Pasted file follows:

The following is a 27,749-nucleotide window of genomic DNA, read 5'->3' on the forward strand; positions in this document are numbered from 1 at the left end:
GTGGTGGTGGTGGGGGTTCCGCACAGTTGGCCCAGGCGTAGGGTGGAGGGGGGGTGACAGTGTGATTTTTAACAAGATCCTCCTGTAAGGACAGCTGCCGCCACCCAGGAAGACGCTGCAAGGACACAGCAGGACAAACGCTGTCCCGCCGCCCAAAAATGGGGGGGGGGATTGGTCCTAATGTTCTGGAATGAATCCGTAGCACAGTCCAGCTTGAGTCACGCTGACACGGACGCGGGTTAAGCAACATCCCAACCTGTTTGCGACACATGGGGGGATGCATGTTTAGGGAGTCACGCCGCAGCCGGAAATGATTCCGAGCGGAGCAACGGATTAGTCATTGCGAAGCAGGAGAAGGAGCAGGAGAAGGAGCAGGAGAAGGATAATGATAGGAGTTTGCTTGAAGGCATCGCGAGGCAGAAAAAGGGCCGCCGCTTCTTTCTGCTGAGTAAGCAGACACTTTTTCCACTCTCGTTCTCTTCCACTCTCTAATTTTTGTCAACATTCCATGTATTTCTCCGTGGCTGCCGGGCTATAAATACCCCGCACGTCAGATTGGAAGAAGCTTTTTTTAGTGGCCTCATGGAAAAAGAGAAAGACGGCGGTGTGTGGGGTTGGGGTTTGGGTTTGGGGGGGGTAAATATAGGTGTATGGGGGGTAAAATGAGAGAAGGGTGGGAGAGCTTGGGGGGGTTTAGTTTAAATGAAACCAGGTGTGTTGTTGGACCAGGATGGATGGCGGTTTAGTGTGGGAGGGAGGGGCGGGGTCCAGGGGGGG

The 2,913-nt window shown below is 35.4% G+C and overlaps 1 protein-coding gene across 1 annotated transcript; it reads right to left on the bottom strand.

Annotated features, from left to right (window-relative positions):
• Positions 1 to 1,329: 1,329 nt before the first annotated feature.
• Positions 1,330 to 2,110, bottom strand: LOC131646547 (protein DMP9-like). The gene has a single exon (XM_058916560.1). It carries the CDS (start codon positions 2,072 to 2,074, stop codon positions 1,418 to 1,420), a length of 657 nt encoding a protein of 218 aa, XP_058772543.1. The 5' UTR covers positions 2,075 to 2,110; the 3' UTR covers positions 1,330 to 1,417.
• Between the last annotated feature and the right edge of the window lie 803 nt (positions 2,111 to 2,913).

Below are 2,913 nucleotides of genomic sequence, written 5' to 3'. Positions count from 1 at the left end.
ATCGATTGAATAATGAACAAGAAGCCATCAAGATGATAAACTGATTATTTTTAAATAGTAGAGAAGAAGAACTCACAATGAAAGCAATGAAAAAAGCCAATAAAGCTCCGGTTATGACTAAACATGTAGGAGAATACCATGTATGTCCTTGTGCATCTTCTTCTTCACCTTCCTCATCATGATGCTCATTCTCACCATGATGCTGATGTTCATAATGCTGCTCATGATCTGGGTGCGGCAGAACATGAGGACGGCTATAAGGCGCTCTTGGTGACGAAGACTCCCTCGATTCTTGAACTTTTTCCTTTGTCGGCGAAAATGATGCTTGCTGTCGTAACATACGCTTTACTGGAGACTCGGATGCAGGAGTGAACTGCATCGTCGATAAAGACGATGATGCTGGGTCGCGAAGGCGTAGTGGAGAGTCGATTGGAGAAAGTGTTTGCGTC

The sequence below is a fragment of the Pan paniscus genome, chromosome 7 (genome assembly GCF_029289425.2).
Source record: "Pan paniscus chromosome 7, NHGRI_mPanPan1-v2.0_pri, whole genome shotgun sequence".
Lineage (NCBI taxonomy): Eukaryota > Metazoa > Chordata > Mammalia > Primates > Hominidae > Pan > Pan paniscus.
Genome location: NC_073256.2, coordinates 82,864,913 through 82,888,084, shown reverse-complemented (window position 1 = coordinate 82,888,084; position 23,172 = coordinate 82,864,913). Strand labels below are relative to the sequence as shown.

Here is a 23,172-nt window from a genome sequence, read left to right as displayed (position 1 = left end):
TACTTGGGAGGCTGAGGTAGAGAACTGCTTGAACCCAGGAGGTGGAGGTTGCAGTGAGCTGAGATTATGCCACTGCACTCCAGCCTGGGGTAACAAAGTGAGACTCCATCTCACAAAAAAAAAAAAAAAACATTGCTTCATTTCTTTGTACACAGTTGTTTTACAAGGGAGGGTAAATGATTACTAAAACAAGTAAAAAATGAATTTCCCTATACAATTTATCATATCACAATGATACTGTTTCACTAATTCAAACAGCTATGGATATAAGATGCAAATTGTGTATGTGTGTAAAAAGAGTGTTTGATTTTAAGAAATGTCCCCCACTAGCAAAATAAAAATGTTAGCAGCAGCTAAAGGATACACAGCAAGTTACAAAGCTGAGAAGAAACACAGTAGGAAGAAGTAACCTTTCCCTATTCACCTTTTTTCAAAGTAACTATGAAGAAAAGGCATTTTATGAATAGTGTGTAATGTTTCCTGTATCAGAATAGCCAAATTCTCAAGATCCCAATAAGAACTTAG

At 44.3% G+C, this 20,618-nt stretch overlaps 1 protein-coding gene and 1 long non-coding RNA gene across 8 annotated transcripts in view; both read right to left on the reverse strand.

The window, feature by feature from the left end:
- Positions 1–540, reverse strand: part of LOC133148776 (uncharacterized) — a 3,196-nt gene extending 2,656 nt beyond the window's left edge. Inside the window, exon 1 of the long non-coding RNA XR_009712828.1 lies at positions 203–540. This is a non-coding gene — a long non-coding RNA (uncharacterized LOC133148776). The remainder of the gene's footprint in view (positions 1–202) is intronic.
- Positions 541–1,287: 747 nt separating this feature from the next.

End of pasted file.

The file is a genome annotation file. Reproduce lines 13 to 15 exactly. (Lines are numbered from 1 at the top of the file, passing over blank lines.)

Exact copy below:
Genome location: NC_073256.2, coordinates 82,864,913 through 82,888,084, shown reverse-complemented (window position 1 = coordinate 82,888,084; position 23,172 = coordinate 82,864,913). Strand labels below are relative to the sequence as shown.

Here is a 23,172-nt window from a genome sequence, read left to right as displayed (position 1 = left end):
TACTTGGGAGGCTGAGGTAGAGAACTGCTTGAACCCAGGAGGTGGAGGTTGCAGTGAGCTGAGATTATGCCACTGCACTCCAGCCTGGGGTAACAAAGTGAGACTCCATCTCACAAAAAAAAAAAAAAAACATTGCTTCATTTCTTTGTACACAGTTGTTTTACAAGGGAGGGTAAATGATTACTAAAACAAGTAAAAAATGAATTTCCCTATACAATTTATCATATCACAATGATACTGTTTCACTAATTCAAACAGCTATGGATATAAGATGCAAATTGTGTATGTGTGTAAAAAGAGTGTTTGATTTTAAGAAATGTCCCCCACTAGCAAAATAAAAATGTTAGCAGCAGCTAAAGGATACACAGCAAGTTACAAAGCTGAGAAGAAACACAGTAGGAAGAAGTAACCTTTCCCTATTCACCTTTTTTCAAAGTAACTATGAAGAAAAGGCATTTTATGAATAGTGTGTAATGTTTCCTGTATCAGAATAGCCAAATTCTCAAGATCCCAATAAGAACTTAG